Chronic pain common complication of clot-caused strokes

April 4, 2013

Chronic or persistent pain is a common—and likely under-recognized—complication of ischemic strokes (caused by a blocked blood vessel) according to new research in the American Heart Association journal Stroke.

In a large trial of treatments to prevent a second stroke, researchers found that 10.6 percent of more than 15,000 developed chronic .

"Chronic pain syndromes are common, even following strokes of mild to moderate severity," said Martin J. O'Donnell, M.D., lead author and professor of translational medicine at the National University of Ireland in Galway and associate clinical professor at McMaster University in Hamilton, Ontario, Canada. "It is associated with greater decline in physical and cognitive function, making it an important medical complication after stroke."

Researchers examined data on 15,754 people who had survived mild to moderate strokes and were followed for an average 30 months in PRoFESS (Prevention Regimen for Effectively Avoiding Second Strokes), the largest study to determine the prevalence of chronic pain after .

Of the 1,665 stroke survivors reporting chronic pain beginning after their stroke:

  • 431 (2.7 percent) were classified as having central stroke pain, which is due to injury to the brain caused by stroke that can present as touch, temperature or other sensations being perceived as pain. Previous research has shown that central post-stroke pain may not manifest for many months after stroke has occurred, O'Donnell said.
  • 238 (1.5 percent) had peripheral neuropathic pain, a tingling, burning or shooting pain due to damage to nerves outside the brain and spinal cord
  • 208 (1.3 percent) reported pain from continuously tight or stiff muscles also called spasticity
  • 136 (0.9 percent) experienced caused by stroke-related weakness or spasticity
  • 86 (0.6 percent) said they had more than one type of pain
  • 739 (4.7 percent) reported other causes of pain, or had unclassified pain syndromes.
Significant risk factors for post-stroke pain included increased severity of stroke; female gender; greater alcohol intake; recent symptoms of depression; diabetes and vascular disease of blood vessels supplying the lower limbs.

Patients who developed post-stroke chronic pain were more than twice as likely to become more dependent during the follow-up period, than those whose recovery wasn't complicated by pain. Patients with non-central causes of pain were more likely to experience cognitive decline.

"We suspect that some of the association between and decline in cognitive test performance may be related to the use of medications to treat pain, but this was not evaluated in our study" said O'Donnell. "Our study emphasizes the importance of evaluating interventions to prevent post-stroke pain in high-risk individuals."

Explore further: Many suffer chronic pain after breast cancer surgery, study finds

Related Stories

Many suffer chronic pain after breast cancer surgery, study finds

January 22, 2013
(HealthDay)—About one-quarter of women who've had breast cancer surgery have significant and persistent breast pain six months after the procedure, a new study finds.

Study shows link between smoking and chronic pain in women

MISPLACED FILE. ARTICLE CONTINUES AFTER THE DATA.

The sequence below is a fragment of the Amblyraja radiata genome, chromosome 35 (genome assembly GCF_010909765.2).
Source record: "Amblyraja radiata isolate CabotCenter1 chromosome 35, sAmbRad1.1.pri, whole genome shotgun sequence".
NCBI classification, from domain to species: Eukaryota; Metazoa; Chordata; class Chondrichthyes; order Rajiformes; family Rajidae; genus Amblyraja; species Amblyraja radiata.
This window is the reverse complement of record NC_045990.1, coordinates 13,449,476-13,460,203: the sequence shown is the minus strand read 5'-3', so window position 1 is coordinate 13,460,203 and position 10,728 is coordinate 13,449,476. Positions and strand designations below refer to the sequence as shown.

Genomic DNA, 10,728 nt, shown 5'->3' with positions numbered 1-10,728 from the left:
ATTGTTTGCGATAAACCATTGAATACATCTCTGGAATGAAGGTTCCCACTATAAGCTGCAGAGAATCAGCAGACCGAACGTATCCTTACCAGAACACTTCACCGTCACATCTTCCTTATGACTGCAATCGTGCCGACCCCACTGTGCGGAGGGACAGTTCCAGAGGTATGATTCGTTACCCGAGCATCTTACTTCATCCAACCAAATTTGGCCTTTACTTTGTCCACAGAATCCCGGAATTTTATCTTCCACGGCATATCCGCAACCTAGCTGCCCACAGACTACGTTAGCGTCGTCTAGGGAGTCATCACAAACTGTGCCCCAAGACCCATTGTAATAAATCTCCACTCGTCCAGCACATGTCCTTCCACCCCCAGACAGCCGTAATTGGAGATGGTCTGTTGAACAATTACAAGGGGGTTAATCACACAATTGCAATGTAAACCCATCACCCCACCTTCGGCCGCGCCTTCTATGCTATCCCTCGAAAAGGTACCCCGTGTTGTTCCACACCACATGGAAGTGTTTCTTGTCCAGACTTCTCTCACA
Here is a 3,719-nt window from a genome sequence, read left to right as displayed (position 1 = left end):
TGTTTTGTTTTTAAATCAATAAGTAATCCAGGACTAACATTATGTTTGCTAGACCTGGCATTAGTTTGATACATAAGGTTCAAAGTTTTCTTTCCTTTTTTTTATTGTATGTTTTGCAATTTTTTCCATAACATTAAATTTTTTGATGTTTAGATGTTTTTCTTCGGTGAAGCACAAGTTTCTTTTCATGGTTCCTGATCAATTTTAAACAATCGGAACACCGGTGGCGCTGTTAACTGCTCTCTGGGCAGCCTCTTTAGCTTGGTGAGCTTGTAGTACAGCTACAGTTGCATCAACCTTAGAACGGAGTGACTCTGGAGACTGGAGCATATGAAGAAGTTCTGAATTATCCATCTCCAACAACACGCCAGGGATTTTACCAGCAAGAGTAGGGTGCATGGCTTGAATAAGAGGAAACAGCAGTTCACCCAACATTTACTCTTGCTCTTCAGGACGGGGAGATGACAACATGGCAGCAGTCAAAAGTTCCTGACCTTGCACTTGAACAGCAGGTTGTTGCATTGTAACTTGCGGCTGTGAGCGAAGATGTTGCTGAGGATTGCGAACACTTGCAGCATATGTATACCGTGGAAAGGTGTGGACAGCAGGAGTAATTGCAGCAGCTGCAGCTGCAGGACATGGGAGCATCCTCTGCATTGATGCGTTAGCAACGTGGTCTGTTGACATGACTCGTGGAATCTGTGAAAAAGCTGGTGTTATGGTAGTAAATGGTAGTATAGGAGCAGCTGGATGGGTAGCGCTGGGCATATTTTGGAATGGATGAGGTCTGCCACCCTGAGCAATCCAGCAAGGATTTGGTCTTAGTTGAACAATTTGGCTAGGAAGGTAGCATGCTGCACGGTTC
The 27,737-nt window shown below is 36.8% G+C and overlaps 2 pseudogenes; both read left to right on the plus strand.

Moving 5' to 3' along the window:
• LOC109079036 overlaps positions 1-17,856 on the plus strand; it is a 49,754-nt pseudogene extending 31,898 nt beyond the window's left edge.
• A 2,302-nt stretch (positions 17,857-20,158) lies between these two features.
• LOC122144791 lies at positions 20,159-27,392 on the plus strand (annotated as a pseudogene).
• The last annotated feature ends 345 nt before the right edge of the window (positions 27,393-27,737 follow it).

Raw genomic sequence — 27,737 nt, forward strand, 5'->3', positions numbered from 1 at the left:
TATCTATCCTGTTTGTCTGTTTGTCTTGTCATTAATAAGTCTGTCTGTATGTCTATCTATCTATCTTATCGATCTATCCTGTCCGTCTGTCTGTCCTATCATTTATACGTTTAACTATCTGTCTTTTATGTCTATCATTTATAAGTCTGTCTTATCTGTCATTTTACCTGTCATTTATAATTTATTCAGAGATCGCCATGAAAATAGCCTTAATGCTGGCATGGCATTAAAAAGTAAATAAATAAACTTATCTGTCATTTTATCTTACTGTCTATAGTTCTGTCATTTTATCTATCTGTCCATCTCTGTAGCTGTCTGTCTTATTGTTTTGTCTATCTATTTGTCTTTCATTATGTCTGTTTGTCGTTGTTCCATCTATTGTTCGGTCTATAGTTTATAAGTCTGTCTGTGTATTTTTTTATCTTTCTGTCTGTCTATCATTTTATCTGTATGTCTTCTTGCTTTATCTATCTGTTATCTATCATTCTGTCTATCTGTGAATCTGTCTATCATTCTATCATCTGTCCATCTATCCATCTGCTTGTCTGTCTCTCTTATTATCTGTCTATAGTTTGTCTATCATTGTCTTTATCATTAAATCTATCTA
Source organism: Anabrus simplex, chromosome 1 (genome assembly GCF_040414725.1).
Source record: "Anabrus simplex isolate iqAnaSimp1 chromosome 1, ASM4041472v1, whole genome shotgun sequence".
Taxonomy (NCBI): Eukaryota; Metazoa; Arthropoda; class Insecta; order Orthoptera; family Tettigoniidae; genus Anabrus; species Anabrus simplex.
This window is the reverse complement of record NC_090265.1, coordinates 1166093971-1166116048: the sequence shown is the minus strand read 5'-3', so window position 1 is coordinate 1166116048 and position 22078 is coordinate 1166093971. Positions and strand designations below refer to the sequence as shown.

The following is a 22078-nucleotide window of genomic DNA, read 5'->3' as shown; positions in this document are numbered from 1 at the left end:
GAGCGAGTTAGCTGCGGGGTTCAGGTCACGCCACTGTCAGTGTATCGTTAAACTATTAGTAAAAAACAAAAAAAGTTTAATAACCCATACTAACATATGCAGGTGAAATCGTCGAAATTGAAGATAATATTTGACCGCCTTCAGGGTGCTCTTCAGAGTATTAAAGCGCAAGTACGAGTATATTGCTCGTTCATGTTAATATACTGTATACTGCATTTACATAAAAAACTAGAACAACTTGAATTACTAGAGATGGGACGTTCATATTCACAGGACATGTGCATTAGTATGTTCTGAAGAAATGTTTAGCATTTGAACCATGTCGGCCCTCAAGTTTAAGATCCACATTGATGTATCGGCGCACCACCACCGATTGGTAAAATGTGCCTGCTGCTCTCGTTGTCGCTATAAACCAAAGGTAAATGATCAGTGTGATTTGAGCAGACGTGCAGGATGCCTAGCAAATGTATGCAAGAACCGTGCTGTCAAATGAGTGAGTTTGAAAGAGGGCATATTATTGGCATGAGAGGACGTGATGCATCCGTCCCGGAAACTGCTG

September 28, 2011
Kentucky women who smoke heavily may experience more chronic musculoskeletal pain, suggests a new study led by University of Kentucky researchers.

Negative emotions influence brain activity during anticipation and experience of pain

September 19, 2011
Neuroticism — the tendency to experience negative emotions — significantly affects brain processing during pain, as well as during the anticipation of pain, according to a new study in Gastroenterology, the official ...

Recommended for you

Could aggressive blood pressure treatments lead to kidney damage?

July 18, 2017
Aggressive combination treatments for high blood pressure that are intended to protect the kidneys may actually be damaging the organs, new research from the University of Virginia School of Medicine suggests.

Quantifying effectiveness of treatment for irregular heartbeat

July 17, 2017
In a small proof-of-concept study, researchers at Johns Hopkins report a complex mathematical method to measure electrical communications within the heart can successfully predict the effectiveness of catheter ablation, the ...

Concerns over side effects of statins stopping stroke survivors taking medication

July 17, 2017
Negative media coverage of the side effects associated with taking statins, and patients' own experiences of taking the drugs, are among the reasons cited by stroke survivors and their carers for stopping taking potentially ...

Study discovers anticoagulant drugs are being prescribed against safety advice

July 17, 2017
A study by researchers at the University of Birmingham has shown that GPs are prescribing anticoagulants to patients with an irregular heartbeat against official safety advice.

Protein may protect against heart attack

July 14, 2017
DDK3 could be used as a new therapy to stop the build-up of fatty material inside the arteries

Heart study finds faulty link between biomarkers and clinical outcomes

July 14, 2017
Surrogate endpoints (biomarkers), which are routinely used in clinical research to test new drugs, should not be trusted as the ultimate measure to approve new health interventions in cardiovascular medicine, according to ...

0 comments

Please sign in to add a comment. Registration is free, and takes less than a minute. Read more

Click here to reset your password.
Sign in to get notified via email when new comments are made.